Invisible wounds . . . Brite Divinity School’s Soul Repair Clinic

With a $650,000 grant, Brite launched Soul Repair Center in November to train clergy to minister to war veterans with “moral injuries.”

Invisible wounds . . . Brite Divinity  School’s Soul Repair Clinic

Soul Repair founder Rita Nakashima Brock is a research professor in theology and culture at Brite Divinity School and the daughter of a veteran of the Korean War .

Invisible wounds . . . Brite Divinity School’s Soul Repair Clinic

With a $650,000 grant, Brite launched Soul Repair Center in November to train clergy to minister to war veterans with “moral injuries.”

A soldier looks down his gun sight at a child with something in his hand. Is it a rock? Or a hand grenade? Whatever it is, the child starts to throw it into the Humvee ferrying soldiers from the man’s unit.

Pull the trigger? Or wait?

If it’s an explosive, those brothers in arms won’t survive the blast. If it’s a stone, an innocent kid dies, and a family — maybe an entire village — is crushed. And seeds of resentment, distrust and more conflict are sown.

In war, sometimes there are no good choices.

“People come home from war having faced these morally ambiguous decisions in extreme conditions, and they may have done the right thing,” says Rita Nakashima Brock, research professor in theology and culture at Brite Divinity School. “They may have felt all right when they came home about what they had to do to keep themselves and their company alive.

“But then, they have to transition into civilian life, which has a different moral code than the military. They begin to feel uneasy or even guilty about the things they had to do. And even if it was their duty to do those things, it can make a person feel like a worthless human being that no one could possibly love anymore, and it leads to a state of despair or even depression.”

This kind of emotional pain may not be part of post-traumatic stress disorder (PTSD), a small group of doctors are now saying. Instead, feelings of anguish, shame and betrayal are symptoms of what a growing number of medical professionals, military chaplains and civilian ministers are calling “moral injuries.” Left unaddressed, the guilt that often haunts soldiers after combat can burden them for a lifetime or, in its severest form, destroy the will to live, leaving families — even communities — devastated and uncertain how to cope.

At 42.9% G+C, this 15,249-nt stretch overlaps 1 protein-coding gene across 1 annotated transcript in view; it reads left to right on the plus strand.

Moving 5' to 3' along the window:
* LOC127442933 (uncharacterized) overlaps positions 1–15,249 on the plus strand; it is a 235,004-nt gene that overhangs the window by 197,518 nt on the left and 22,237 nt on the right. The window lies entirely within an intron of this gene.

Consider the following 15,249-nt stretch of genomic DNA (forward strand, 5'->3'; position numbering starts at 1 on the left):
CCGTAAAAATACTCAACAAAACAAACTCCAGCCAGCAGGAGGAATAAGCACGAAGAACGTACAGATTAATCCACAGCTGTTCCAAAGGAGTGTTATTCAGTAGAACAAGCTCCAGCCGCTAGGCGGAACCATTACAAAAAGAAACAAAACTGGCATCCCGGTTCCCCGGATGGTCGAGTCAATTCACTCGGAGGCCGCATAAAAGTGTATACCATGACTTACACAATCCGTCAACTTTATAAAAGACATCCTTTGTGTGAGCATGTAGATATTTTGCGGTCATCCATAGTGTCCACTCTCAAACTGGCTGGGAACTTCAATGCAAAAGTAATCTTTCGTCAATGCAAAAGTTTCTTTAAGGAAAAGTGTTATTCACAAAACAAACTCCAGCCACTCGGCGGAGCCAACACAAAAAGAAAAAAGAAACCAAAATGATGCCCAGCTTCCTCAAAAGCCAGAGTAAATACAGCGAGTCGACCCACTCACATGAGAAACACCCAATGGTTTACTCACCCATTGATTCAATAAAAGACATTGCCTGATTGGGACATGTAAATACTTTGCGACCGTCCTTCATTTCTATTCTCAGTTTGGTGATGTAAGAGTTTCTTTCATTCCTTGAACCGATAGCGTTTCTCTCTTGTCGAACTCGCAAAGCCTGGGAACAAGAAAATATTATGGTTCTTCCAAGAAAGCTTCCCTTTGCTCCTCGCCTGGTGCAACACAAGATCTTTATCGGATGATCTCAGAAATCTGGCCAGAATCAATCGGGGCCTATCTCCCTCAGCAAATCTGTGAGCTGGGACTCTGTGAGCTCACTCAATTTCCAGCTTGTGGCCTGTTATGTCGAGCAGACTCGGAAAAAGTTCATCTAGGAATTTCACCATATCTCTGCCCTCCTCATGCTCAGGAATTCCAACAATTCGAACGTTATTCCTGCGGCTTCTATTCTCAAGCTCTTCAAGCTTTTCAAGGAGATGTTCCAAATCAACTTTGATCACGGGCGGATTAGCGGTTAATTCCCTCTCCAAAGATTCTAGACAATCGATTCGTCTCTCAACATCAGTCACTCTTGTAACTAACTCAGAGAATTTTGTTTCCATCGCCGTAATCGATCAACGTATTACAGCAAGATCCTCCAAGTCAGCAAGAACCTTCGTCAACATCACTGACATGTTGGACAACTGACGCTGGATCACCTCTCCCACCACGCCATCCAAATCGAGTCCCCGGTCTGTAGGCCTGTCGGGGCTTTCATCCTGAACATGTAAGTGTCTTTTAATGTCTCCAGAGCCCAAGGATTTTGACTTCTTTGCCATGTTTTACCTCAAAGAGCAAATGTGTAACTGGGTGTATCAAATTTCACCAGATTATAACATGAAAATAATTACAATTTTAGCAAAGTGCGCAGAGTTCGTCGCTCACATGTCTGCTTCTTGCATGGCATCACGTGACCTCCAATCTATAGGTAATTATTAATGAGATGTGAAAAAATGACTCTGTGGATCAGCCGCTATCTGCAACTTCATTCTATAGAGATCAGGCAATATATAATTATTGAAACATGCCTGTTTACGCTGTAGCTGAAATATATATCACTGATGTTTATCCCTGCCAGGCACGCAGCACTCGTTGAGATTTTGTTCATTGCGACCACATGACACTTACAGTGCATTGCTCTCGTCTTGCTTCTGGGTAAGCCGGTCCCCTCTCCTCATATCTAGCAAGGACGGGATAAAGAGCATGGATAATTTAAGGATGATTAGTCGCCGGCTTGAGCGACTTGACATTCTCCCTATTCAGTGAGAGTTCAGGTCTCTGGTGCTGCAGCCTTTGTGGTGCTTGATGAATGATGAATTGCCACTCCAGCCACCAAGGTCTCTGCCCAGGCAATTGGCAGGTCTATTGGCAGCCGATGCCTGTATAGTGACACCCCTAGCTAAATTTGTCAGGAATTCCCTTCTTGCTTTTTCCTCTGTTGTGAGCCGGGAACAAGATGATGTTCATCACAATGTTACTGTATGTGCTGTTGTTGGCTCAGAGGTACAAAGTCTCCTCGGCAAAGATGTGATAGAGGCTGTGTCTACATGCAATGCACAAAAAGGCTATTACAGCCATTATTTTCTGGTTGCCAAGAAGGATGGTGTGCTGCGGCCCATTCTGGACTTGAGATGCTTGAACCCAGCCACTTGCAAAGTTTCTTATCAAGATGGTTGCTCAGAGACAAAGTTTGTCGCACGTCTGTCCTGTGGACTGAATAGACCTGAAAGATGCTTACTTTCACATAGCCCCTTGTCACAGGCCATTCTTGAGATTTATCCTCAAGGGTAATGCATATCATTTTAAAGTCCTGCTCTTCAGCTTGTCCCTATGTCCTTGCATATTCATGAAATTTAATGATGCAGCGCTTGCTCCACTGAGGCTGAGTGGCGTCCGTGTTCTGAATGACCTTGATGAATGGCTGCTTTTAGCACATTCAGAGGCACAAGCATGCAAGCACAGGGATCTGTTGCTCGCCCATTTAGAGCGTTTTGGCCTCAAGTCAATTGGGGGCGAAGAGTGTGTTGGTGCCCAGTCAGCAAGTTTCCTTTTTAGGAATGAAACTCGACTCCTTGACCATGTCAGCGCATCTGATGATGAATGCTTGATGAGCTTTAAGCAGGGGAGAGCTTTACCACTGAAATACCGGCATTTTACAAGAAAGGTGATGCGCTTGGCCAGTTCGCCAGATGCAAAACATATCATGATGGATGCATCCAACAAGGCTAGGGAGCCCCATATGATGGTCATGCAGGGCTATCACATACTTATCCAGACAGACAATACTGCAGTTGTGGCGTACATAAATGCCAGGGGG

It’s a growing issue, too. In January, the U.S. Department of Veterans Affairs released a study of suicides among military veterans from 1999 to 2010 that reported an average of 22 former soldiers per day had killed themselves. More than 69 percent were aged 50 and older.

Now, soldiers are returning home from Afghanistan by the thousands. In response, Brock founded the Soul Repair Center, which opened at TCU’s Brite Divinity School the week of Veterans Day in November, to better understand and treat moral injuries. Bolstered by a $650,000 grant from Indianapolis-based Lilly Foundation, the center aims to train clergy how to minister to combat veterans and their loved ones.


“Veteran suicide rates are alarmingly high, and we believe one important factor is the neglect of attention to moral injury,” said Brock, who serves as the center’s co-director. “Moral injury is the response of healthy people to war, not a psychological disorder.”